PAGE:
Energized Guaidó returns to Venezuela, vowing move forward

International

Opposition leader Juan Guaido waves to supporters during a rally at Bolivar Plaza in Chacao, Venezuela, Tuesday, Feb. 11, 2020. Guaido returned home from a tour of nations that back his effort to oust socialist leader Nicolas Maduro. (AP Photo/Ariana Cubillos)

This is an archived article and the information in the article may be outdated. Please look at the time stamp on the story to see when it was last updated.

CARACAS, Venezuela (AP) — Venezuelan opposition leader Juan Guaidó is gearing up for the next stage of his campaign to oust President Nicolás Maduro following his return home from a tour abroad that included a meeting with his most important foreign ally — U.S. President Donald Trump.

An energized Guaidó told cheering supporters at a public square in the capital of Caracas late Tuesday that he is armed with the backing of the “free world” to finish the job of reclaiming the nation.

“Today more than ever we have to make our presence known,” Guaidó said. “This is not the time to go back. It’s time to move forward.”

Just hours earlier, Guaido sped through immigration at Venezuela’s main airport outside Caracas without any major incidents. Authorities didn’t stop Guaidó, who left the country in defiance of a travel ban imposed by Maduro’s government.

But inside the terminal, a woman threw what appeared to be a soft drink can dousing Guaidó, who moments later walked from the airport pumping his right hand over his head.

And outside, an aggressive crowd of Guaidó critics foes shouted, “Dirty traitor!” and “Get out!” Some threw traffic cones and others pounded the hood of an SUV that whisked him away.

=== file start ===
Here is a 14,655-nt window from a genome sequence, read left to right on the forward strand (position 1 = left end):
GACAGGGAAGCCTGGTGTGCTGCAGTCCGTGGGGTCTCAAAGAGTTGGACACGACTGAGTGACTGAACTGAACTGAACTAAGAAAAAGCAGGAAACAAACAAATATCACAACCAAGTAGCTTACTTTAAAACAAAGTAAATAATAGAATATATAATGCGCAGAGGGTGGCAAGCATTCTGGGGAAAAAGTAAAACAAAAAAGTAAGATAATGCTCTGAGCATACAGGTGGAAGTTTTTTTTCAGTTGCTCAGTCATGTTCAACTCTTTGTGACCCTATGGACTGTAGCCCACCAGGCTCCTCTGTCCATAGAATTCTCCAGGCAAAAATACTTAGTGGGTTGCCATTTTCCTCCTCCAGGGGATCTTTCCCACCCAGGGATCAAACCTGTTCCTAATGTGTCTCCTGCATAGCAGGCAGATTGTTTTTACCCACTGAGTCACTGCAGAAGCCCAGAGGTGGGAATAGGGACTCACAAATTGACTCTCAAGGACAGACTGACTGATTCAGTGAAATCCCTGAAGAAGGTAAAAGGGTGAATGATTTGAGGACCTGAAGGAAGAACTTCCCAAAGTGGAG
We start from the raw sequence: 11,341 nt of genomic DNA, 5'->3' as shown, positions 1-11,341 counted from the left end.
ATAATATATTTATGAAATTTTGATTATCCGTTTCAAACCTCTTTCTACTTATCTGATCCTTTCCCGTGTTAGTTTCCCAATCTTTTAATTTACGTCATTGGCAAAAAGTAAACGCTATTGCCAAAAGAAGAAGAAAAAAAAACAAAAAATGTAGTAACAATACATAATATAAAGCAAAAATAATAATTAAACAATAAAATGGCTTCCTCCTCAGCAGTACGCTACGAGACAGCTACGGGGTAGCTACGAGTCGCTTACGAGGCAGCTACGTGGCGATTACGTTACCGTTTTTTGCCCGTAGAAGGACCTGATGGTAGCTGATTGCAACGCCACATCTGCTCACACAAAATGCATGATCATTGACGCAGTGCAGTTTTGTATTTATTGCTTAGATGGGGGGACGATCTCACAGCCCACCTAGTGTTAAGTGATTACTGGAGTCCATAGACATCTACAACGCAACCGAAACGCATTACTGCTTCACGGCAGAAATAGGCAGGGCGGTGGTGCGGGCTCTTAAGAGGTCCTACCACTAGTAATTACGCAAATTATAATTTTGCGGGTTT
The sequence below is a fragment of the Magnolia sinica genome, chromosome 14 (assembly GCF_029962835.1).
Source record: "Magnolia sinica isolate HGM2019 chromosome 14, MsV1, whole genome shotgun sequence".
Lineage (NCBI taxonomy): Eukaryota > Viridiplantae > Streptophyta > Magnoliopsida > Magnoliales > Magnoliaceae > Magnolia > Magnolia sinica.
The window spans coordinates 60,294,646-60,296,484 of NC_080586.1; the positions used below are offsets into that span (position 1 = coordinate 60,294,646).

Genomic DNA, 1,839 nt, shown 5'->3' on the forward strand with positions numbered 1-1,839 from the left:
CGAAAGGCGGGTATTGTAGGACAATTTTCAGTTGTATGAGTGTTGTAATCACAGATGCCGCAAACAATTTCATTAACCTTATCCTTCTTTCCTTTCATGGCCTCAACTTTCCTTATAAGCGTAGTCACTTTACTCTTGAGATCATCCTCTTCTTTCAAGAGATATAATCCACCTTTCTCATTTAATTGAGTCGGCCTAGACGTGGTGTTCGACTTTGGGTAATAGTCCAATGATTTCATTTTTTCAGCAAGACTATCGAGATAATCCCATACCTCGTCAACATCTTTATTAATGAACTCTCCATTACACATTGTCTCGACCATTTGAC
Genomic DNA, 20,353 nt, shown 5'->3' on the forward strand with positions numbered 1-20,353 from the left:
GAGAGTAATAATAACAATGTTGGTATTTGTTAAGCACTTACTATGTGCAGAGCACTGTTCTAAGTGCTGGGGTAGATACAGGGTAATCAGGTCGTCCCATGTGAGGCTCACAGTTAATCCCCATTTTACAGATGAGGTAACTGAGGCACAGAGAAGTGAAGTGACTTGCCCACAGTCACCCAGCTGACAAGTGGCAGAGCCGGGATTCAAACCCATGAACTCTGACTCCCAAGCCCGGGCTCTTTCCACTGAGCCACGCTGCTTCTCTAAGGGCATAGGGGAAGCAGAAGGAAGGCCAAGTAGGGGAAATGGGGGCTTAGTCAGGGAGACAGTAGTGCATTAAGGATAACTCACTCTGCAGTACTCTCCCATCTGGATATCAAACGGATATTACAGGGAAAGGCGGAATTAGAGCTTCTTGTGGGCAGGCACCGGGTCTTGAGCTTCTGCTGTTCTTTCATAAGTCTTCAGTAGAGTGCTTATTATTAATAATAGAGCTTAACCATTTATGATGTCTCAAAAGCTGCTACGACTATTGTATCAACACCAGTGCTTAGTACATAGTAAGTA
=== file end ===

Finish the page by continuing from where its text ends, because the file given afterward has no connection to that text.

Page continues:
Guaidó backers shouted his name in support: “Guaidó! Guaidó!” A few minor clashes broke out between the two sides.

Guaidó launched the trip with the goal of redoubling backing in Washington and Europe for the oppositioin’s effort to remove Maduro. The trip’s high-point for Guaidó came with a meeting inside the Oval Office with Trump, the day after the U.S. president recognized him as the “legitimate president of Venezuela.”

As leader of Venezuela’s opposition-controlled congress, Guaidó rose to prominence a year ago by claiming presidential powers on the grounds that Maduro’s rule is illegitimate after a fraudulent re-election in 2018. He won backing from the United States and more than 50 other nations, though so far has made no visible dent in Maduro’s hold on power.

In addition to his stop in Washington, Guaidó met with European leaders including British Prime Minister Boris Johnson, French President Emmanuel Macron and German Chancellor Angela Merkel.

Guaido told supporters at Tuesday night’s rally that he is holding back some details from his foreign meetings that he is not able to talk about publicly.

“Stay tuned,” he said, teasing the crowd.

In public comments abroad, Guaidó urged foreign leaders to increase their support for Venezuelans who are trying to shrug off two decades of socialist rule that have left the country broken, with millions emigrating as public services like running water and electricity have become a luxury.

Officials in the Trump administration have said they are considering ways to exert more pressure to force out Maduro. On Friday, the administration hit the Venezuelan state-run airline CONVIASA with sanctions.

Guaidó urged Venezuelans to remain unified and to take to the streets again to demonstrate their will to end the government that the opposition calls a “dictatorship.” He did not immediately announce any plans for organized protests.

For his part, Maduro appeared on state television Tuesday to talk about public transportation, announcing new public buses and expanded routes. He didn’t directly mention Guaidó or the opposition leader’s return.

“We’re concentrating our efforts on defending Venezuela,” Maduro said, telling supporters not to be distracted by “idiots” and “traitors.”

___

Scott Smith on Twitter: @ScottSmithAP

___

Associated Press writer Jorge Rueda contributed to this report.

Copyright 2020 The Associated Press. All rights reserved. This material may not be published, broadcast, rewritten or redistributed.

Trending Stories